London, UK Prime Minister Boris Johnson announced that for at least the next three weeks, residents all across the country will have to remain in their homes in an effort to stop the spread of the novel coronavirus
“From this evening I must give the British people a very simple instruction – you must stay at home,” Efe news quoted Johnson as saying in a televised address on Monday night.
“Because the critical thing we must do is stop the disease spreading between households.”
“That is why people will only be allowed to leave their home for the following very limited purposes: shopping for basic necessities, as infrequently as possible; one form of exercise a day – for example a run, walk, or cycle – alone or with members of your household; any medical need, to provide care or to help a vulnerable person; and travelling to and from work, but only where this is absolutely necessary and cannot be done from home,” he said.
The move represents a significant escalation of the UK government’s response to the pandemic.
Johnson was initially reluctant to impose the kind of lockdowns seen in China – where the outbreak began – and Italy, which now leads the world in coronavirus deaths.
Only recently did the administration order pubs and restaurants closed and call on Britons to practice social distancing.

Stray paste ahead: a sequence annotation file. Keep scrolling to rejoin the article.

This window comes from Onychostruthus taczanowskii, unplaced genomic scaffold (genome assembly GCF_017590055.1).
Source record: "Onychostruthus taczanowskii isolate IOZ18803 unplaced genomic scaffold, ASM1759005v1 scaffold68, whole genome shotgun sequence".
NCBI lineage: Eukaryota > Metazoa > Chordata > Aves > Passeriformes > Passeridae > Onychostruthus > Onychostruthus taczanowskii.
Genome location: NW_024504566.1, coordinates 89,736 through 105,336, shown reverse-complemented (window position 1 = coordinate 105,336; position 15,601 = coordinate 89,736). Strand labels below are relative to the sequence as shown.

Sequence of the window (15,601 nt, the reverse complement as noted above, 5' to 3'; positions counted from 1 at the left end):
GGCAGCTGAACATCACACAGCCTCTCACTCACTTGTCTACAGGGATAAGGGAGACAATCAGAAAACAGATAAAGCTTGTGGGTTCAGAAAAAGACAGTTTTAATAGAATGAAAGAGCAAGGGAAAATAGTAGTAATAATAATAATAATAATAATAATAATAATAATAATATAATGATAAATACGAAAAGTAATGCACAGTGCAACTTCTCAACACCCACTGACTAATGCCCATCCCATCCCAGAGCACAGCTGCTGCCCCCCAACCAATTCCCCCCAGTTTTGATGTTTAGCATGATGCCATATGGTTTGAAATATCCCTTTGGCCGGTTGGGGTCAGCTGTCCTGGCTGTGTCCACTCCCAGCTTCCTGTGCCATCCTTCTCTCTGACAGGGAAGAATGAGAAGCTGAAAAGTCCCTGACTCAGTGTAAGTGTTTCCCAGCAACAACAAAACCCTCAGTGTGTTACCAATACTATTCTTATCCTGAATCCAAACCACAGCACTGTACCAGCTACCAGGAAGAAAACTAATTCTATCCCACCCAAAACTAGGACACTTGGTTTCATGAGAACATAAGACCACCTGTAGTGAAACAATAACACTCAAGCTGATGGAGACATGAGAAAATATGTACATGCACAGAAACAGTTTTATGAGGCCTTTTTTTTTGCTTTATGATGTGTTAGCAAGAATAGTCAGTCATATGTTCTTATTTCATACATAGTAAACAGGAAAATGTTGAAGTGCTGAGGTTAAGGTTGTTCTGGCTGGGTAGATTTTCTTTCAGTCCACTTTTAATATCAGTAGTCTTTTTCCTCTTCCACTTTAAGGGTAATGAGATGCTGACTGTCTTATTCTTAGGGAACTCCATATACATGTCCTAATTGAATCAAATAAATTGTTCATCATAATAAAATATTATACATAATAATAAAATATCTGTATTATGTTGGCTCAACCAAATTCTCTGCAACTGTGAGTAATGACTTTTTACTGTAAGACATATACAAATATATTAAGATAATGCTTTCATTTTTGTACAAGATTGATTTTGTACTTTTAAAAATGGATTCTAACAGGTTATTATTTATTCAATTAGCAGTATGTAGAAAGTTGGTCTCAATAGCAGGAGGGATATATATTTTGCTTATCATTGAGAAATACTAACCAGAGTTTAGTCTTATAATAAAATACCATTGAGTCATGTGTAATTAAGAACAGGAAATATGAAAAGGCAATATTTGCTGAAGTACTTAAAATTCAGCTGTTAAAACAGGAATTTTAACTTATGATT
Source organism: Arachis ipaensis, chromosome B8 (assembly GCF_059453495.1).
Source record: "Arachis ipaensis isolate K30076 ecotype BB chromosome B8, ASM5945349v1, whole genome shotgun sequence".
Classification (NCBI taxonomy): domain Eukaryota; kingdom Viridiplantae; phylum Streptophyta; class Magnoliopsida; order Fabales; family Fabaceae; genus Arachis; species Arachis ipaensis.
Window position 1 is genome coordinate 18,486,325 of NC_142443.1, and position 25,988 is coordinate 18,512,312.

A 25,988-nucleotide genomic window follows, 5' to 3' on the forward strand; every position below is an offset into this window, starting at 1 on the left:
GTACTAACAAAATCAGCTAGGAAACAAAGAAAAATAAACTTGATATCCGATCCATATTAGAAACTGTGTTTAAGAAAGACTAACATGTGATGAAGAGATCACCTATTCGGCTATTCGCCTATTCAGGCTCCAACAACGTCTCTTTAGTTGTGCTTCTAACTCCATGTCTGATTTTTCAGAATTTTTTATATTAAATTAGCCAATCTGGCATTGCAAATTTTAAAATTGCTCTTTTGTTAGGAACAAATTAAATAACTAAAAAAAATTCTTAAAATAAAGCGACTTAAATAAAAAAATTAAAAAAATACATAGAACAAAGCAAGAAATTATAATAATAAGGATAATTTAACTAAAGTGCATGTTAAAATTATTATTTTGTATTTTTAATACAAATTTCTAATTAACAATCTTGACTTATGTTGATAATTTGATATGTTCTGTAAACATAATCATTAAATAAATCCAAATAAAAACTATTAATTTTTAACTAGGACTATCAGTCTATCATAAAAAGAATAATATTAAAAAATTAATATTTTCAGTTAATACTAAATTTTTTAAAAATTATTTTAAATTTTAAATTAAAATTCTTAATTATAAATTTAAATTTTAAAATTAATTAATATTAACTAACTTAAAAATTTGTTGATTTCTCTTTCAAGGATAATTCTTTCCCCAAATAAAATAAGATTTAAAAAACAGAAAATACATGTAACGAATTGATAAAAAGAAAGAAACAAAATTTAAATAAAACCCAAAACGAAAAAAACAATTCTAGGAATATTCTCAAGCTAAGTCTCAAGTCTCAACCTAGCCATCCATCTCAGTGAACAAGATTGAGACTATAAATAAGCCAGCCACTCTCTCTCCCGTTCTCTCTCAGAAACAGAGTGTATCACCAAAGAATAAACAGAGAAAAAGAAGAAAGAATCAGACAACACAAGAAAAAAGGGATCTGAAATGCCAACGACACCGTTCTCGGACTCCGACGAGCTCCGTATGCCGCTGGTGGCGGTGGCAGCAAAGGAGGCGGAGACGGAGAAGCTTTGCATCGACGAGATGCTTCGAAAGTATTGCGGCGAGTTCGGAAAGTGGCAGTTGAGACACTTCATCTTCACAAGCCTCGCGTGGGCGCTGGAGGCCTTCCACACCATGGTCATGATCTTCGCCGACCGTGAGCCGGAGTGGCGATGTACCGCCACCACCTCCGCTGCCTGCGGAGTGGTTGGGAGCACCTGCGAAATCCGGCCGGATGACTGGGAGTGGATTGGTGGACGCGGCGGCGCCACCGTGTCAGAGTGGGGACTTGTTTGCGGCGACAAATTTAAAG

The measures announced Monday night include the closure of all retail outlets aside from those selling food, medication and other necessities and suspension of all religious services.
Johnson also ordered a halt to social events such as weddings and baptisms.
Funerals will be allowed, with attendance to be restricted to immediate family.
Parks are to remain open to accommodate exercise, but police will disperse any gathering of more than two people who are not part of the same household.
UK health authorities said on Monday that the number of confirmed cases climbed in the last 24 hours by 967 to 6,650, while the death toll increased by 54 to 335.
Another 77,295 people have tested negative, the Department of Health and Social Care said.
“Without a huge national effort to halt the growth of this virus, there will come a moment when no health service in the world could possibly cope. Because there won’t be enough ventilators, enough intensive care beds, enough doctors and nurses,” Johnson said.
“And as we have seen elsewhere, in other countries that also have fantastic healthcare systems, that is the moment of real danger,” he said, alluding to the crisis at hospitals in the hardest-hit regions of Italy.
“I can assure you that we will keep these restrictions under constant review. We will look again in three weeks, and relax them if the evidence shows we are able to,” the prime minister said, “But at present there are just no easy options.
“The way ahead is hard, and it is still true that many lives will sadly be lost. And yet it is also true that there is a clear way through,” he added.